The blues idiom offered early twentieth century musicians a new way to share deep emotional feelings vigorously and honestly.
A hundred thirty years earlier, Mozart had reveled in the fresh, airy lightness of the major tonality which superseded stolid Renaissance modal forms around 1600.
Periodic innovations like these keep music fresh and invigorating. Unfortunately, too many of today’s musicians bloat their playing with endless, unimaginative, repetitive blues licks. Sure, blues licks can add a funky edge, but overuse of these clichés leads to tiresome monotony.
Jazz gigs seldom turn out exactly as we expect them to. Since jazz is, by definition, an improvised art, this should come as no surprise. It’s a maze which often thrills, sometimes shatters, and continually amazes us.
Let’s say, for example, that you arrive at the gig late, stressed, un-showered, and unready to perform. It’s at this point that a fan drops a hundred dollar bill in the tip jar, Herbie Hancock asks to sit in, and your first solo provokes a standing ovation. In your dreams, right?
Are you struggling to develop a personal improvisatory style or to find your unique compositional voice? Well, you’re not alone! Many musicians grapple with these dilemmas.
Perhaps my own story will help you unearth your path to musical originality.
I started playing because I love the way music sounds, the way playing the horn feels, the exhilaration of working with a great band of like-minded musicians. A couple years later, I began writing songs, just so we’d have originals for gigs and recordings. I didn’t think twice about trying to be original. On the contrary, emulating the masters was satisfying. It seemed to legitimize and validate my work.
However, about 10 years into my career, I suddenly faced an existential crisis, when nagging questions like these began keeping me awake at night:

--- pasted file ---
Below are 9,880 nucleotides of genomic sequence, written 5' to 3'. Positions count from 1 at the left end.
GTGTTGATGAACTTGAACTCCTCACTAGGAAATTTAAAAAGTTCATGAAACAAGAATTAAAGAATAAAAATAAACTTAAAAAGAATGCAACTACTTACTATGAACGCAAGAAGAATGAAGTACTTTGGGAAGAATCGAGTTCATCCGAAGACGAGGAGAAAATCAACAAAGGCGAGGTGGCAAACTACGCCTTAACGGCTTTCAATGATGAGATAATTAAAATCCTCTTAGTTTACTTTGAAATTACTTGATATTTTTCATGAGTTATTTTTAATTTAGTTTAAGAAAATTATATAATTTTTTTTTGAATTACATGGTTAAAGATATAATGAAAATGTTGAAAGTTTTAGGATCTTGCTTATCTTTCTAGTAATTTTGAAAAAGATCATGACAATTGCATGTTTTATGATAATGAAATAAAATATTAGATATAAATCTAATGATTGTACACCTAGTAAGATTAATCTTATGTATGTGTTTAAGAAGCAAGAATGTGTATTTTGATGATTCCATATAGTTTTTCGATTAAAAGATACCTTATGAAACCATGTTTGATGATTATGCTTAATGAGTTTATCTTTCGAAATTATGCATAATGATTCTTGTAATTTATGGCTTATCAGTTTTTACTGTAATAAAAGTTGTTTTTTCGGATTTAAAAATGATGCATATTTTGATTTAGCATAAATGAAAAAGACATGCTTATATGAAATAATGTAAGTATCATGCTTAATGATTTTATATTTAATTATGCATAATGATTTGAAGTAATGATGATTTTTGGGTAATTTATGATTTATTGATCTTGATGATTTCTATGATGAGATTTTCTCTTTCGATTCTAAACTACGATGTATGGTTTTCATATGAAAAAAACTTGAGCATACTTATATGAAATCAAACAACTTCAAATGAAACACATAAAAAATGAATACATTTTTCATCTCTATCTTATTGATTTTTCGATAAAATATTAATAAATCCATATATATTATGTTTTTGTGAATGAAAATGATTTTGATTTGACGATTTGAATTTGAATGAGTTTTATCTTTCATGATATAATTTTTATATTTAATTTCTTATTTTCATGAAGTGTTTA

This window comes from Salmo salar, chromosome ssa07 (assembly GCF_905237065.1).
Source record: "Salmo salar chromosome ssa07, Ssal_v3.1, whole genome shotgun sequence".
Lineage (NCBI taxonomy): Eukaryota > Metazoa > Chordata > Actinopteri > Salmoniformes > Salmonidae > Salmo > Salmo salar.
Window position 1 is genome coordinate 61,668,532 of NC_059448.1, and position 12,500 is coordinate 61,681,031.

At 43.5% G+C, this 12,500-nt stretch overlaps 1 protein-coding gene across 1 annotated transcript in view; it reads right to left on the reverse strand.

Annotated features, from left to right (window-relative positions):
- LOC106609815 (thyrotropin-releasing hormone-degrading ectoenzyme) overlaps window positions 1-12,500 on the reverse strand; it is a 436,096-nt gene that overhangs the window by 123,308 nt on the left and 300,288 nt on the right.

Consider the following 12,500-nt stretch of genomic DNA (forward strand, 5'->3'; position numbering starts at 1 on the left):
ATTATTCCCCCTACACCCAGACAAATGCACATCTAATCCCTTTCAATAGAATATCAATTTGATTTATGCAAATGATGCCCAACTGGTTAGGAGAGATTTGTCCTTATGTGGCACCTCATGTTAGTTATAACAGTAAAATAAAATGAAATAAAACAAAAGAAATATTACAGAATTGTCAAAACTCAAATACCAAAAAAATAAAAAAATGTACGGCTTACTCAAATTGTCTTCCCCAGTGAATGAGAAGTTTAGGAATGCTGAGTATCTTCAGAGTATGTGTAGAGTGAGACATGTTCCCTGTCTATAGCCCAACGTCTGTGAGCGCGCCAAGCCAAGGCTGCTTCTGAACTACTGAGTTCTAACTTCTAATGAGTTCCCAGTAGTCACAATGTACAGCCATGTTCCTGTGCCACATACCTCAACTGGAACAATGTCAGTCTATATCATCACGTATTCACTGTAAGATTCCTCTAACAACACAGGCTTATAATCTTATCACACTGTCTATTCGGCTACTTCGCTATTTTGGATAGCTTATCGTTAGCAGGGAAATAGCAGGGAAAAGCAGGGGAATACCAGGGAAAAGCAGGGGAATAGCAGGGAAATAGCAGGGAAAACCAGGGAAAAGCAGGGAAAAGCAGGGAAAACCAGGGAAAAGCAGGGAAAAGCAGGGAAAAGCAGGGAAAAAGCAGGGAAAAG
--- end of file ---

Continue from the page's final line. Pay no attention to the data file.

“Is this composition any good? Is it too long? Which sections are valid and which need to be scrapped? Should that note be a Bb or an F#? Do my solos stink? What right do I even have to compose music or play the horn, when there are so many musicians out there who are way better?”
Ever feel totally drained after a big gig with no steam left to practice, like a malnourished Cro-Magnon? That’s how I felt this morning, after last night’s intense concert backing up my friend presenting 14 of his complex original compositions.
What’s a person to do? Well, “one foot in front of the other,” as the old saying goes. Just start blowing long tones; dig the sound of the horn, experience the feeling of wind on reed, fingers on pearls.
Here’s what emerged after an hour or so; a little chromatic meander that caught my imagination. As harmonized in this sketch, it forms a Dorian setting reminiscent of “So What,” “Little Sunflower,” “Jeanine,” or “Invitation.” It could also have been harmonized as a ii-V progression in C major modulating to D minor.
Click on “continue reading” below to see a chart and hear the recording in all 12 keys.
It comes from growing up with James Brown, Sly Stone, and Tower of Power:
I prefer punchy, funky, accented articulation and short, clipped, syncopated rhythms.
But comes a time when smooth, cantabile phrasing is on the menu. So here goes.